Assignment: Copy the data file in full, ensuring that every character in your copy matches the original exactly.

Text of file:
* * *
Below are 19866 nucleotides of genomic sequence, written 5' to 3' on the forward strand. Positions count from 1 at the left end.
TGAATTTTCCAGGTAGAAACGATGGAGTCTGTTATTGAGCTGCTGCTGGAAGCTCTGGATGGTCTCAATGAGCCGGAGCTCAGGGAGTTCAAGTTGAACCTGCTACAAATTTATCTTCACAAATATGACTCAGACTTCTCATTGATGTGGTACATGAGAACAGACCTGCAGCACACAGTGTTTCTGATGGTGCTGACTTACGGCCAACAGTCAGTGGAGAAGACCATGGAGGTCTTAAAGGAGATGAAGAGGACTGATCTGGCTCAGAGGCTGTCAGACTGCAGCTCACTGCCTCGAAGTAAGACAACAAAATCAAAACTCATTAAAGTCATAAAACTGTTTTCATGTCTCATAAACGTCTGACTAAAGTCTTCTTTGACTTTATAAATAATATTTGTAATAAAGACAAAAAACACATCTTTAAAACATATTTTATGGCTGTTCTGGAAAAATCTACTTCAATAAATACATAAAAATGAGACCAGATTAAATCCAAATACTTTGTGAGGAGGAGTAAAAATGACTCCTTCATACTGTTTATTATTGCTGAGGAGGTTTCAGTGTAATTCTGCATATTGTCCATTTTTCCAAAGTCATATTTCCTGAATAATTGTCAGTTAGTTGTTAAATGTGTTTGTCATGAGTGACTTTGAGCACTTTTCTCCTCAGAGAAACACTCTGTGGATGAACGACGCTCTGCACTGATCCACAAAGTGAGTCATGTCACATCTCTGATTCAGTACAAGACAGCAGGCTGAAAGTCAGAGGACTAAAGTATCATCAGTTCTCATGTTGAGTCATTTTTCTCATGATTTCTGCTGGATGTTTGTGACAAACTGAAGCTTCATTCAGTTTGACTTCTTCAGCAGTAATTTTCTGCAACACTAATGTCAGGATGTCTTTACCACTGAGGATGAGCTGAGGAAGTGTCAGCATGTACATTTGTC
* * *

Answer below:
Below are 19866 nucleotides of genomic sequence, written 5' to 3' on the forward strand. Positions count from 1 at the left end.
TGAATTTTCCAGGTAGAAACGATGGAGTCTGTTATTGAGCTGCTGCTGGAAGCTCTGGATGGTCTCAATGAGCCGGAGCTCAGGGAGTTCAAGTTGAACCTGCTACAAATTTATCTTCACAAATATGACTCAGACTTCTCATTGATGTGGTACATGAGAACAGACCTGCAGCACACAGTGTTTCTGATGGTGCTGACTTACGGCCAACAGTCAGTGGAGAAGACCATGGAGGTCTTAAAGGAGATGAAGAGGACTGATCTGGCTCAGAGGCTGTCAGACTGCAGCTCACTGCCTCGAAGTAAGACAACAAAATCAAAACTCATTAAAGTCATAAAACTGTTTTCATGTCTCATAAACGTCTGACTAAAGTCTTCTTTGACTTTATAAATAATATTTGTAATAAAGACAAAAAACACATCTTTAAAACATATTTTATGGCTGTTCTGGAAAAATCTACTTCAATAAATACATAAAAATGAGACCAGATTAAATCCAAATACTTTGTGAGGAGGAGTAAAAATGACTCCTTCATACTGTTTATTATTGCTGAGGAGGTTTCAGTGTAATTCTGCATATTGTCCATTTTTCCAAAGTCATATTTCCTGAATAATTGTCAGTTAGTTGTTAAATGTGTTTGTCATGAGTGACTTTGAGCACTTTTCTCCTCAGAGAAACACTCTGTGGATGAACGACGCTCTGCACTGATCCACAAAGTGAGTCATGTCACATCTCTGATTCAGTACAAGACAGCAGGCTGAAAGTCAGAGGACTAAAGTATCATCAGTTCTCATGTTGAGTCATTTTTCTCATGATTTCTGCTGGATGTTTGTGACAAACTGAAGCTTCATTCAGTTTGACTTCTTCAGCAGTAATTTTCTGCAACACTAATGTCAGGATGTCTTTACCACTGAGGATGAGCTGAGGAAGTGTCAGCATGTACATTTGTC